Someone please tell me the difference between 0 and '\0' and NULL.
I thought I knew it! 0 and NULL is the same thing "Essentially".. '\0' is a null terminator for a string..
It's just sometimes when I convert a string to char array and do some encryption on it, I see TWO null terminating characters.. wth? The second one should never be there and should never get reached because the string terminates as it hits the first.. Thing is.. WHY does this second NULL Terminator appear out of NO where? Now here is where the problem lies in my mind.
I can convert all the chars in the chararray (INCLUDING the NULL Terminator) to ASCII codes and they all convert perfectly fine into the (Int) values.. Converts vice-verse into (char) as well.. So no problem there..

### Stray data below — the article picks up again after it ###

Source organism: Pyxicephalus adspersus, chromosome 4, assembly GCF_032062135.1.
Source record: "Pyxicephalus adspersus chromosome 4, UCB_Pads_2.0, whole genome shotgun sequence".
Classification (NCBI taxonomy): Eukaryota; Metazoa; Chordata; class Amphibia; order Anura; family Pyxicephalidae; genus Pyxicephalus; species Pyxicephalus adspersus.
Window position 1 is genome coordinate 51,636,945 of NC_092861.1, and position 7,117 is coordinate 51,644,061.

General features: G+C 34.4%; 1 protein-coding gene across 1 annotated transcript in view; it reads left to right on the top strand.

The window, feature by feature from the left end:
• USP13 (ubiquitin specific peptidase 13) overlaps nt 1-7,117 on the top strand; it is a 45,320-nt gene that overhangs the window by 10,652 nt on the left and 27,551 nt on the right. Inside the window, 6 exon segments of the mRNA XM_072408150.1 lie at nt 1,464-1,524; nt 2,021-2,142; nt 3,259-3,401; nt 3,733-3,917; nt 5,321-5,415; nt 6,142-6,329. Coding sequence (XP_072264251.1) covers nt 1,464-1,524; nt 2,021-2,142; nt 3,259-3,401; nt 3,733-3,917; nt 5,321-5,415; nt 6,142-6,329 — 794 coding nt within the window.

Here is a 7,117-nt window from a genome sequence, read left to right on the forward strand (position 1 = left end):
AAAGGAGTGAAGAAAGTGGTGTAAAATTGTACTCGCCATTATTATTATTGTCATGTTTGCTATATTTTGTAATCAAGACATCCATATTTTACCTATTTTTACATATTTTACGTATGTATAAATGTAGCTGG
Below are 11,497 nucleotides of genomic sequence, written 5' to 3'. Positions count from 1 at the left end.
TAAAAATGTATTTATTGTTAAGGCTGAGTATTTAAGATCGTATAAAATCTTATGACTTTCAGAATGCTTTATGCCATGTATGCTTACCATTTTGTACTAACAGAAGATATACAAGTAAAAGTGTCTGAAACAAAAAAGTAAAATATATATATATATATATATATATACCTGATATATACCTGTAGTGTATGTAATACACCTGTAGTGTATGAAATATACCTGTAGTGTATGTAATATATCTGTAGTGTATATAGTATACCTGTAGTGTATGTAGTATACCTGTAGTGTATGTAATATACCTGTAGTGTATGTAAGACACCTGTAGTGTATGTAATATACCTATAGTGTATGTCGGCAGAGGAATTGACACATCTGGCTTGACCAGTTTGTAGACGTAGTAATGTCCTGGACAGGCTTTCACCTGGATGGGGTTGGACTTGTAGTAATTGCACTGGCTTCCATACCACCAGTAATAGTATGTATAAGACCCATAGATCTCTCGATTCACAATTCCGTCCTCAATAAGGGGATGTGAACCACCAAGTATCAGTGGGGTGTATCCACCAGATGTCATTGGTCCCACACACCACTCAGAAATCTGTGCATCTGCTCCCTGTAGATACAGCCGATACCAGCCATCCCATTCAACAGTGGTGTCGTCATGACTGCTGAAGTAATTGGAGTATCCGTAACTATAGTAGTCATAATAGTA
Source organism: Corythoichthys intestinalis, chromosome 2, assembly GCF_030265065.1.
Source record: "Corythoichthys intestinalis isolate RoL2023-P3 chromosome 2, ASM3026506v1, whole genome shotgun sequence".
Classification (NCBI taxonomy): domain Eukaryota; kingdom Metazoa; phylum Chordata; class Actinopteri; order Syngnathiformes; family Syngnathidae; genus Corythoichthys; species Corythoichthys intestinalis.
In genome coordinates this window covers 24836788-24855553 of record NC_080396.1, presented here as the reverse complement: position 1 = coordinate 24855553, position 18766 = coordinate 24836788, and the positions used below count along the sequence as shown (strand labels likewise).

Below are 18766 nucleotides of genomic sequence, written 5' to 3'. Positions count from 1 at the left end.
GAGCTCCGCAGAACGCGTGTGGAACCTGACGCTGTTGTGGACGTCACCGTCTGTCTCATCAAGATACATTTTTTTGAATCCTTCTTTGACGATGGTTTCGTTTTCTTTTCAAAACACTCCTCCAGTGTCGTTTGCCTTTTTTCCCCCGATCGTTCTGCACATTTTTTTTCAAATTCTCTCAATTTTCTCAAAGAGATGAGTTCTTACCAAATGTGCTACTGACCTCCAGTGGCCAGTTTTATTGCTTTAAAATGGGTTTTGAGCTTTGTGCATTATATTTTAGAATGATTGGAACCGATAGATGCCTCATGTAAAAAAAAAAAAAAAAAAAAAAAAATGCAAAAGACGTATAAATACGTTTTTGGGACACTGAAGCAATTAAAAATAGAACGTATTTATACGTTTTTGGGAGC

Now when doing the same with Hex.. It leaves out the NULL terminator. Aka char to hex to char.. When it hits the Hex part, it is 1 char less and thus the output chararray is also 1 char less.. (The original minus the Null terminator).
Now Why does ASCII have codes for NULL Terminating characters but Hex does not? Hex has the value 0.. should it not use that?
Edited 4 Years Ago by triumphost: n/a